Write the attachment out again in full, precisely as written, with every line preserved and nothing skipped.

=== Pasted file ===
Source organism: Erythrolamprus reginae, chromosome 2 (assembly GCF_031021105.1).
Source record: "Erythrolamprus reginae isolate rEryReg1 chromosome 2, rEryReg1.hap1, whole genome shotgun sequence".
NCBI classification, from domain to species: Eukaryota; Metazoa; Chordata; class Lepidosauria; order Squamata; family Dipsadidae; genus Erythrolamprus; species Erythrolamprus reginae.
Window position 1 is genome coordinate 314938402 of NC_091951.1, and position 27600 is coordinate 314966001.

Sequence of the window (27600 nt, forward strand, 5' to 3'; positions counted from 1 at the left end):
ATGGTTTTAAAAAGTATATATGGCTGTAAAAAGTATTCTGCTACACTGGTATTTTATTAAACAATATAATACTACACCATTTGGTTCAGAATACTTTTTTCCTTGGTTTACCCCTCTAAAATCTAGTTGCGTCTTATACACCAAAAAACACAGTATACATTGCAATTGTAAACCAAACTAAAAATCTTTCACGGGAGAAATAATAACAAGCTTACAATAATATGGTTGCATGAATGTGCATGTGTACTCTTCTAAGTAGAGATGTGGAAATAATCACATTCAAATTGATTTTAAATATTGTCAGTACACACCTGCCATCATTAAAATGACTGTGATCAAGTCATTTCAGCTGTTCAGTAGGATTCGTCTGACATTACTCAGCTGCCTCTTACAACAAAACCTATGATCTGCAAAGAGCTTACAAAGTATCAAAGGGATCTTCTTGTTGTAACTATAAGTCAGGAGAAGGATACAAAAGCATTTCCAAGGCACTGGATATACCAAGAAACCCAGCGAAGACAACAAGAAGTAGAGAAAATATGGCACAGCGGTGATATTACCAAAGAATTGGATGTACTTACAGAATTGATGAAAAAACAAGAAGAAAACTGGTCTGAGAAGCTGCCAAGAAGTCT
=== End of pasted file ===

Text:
Source organism: Erythrolamprus reginae, chromosome 2 (assembly GCF_031021105.1).
Source record: "Erythrolamprus reginae isolate rEryReg1 chromosome 2, rEryReg1.hap1, whole genome shotgun sequence".
NCBI classification, from domain to species: Eukaryota; Metazoa; Chordata; class Lepidosauria; order Squamata; family Dipsadidae; genus Erythrolamprus; species Erythrolamprus reginae.
Window position 1 is genome coordinate 314938402 of NC_091951.1, and position 27600 is coordinate 314966001.

Sequence of the window (27600 nt, forward strand, 5' to 3'; positions counted from 1 at the left end):
ATGGTTTTAAAAAGTATATATGGCTGTAAAAAGTATTCTGCTACACTGGTATTTTATTAAACAATATAATACTACACCATTTGGTTCAGAATACTTTTTTCCTTGGTTTACCCCTCTAAAATCTAGTTGCGTCTTATACACCAAAAAACACAGTATACATTGCAATTGTAAACCAAACTAAAAATCTTTCACGGGAGAAATAATAACAAGCTTACAATAATATGGTTGCATGAATGTGCATGTGTACTCTTCTAAGTAGAGATGTGGAAATAATCACATTCAAATTGATTTTAAATATTGTCAGTACACACCTGCCATCATTAAAATGACTGTGATCAAGTCATTTCAGCTGTTCAGTAGGATTCGTCTGACATTACTCAGCTGCCTCTTACAACAAAACCTATGATCTGCAAAGAGCTTACAAAGTATCAAAGGGATCTTCTTGTTGTAACTATAAGTCAGGAGAAGGATACAAAAGCATTTCCAAGGCACTGGATATACCAAGAAACCCAGCGAAGACAACAAGAAGTAGAGAAAATATGGCACAGCGGTGATATTACCAAAGAATTGGATGTACTTACAGAATTGATGAAAAAACAAGAAGAAAACTGGTCTGAGAAGCTGCCAAGAAGTCT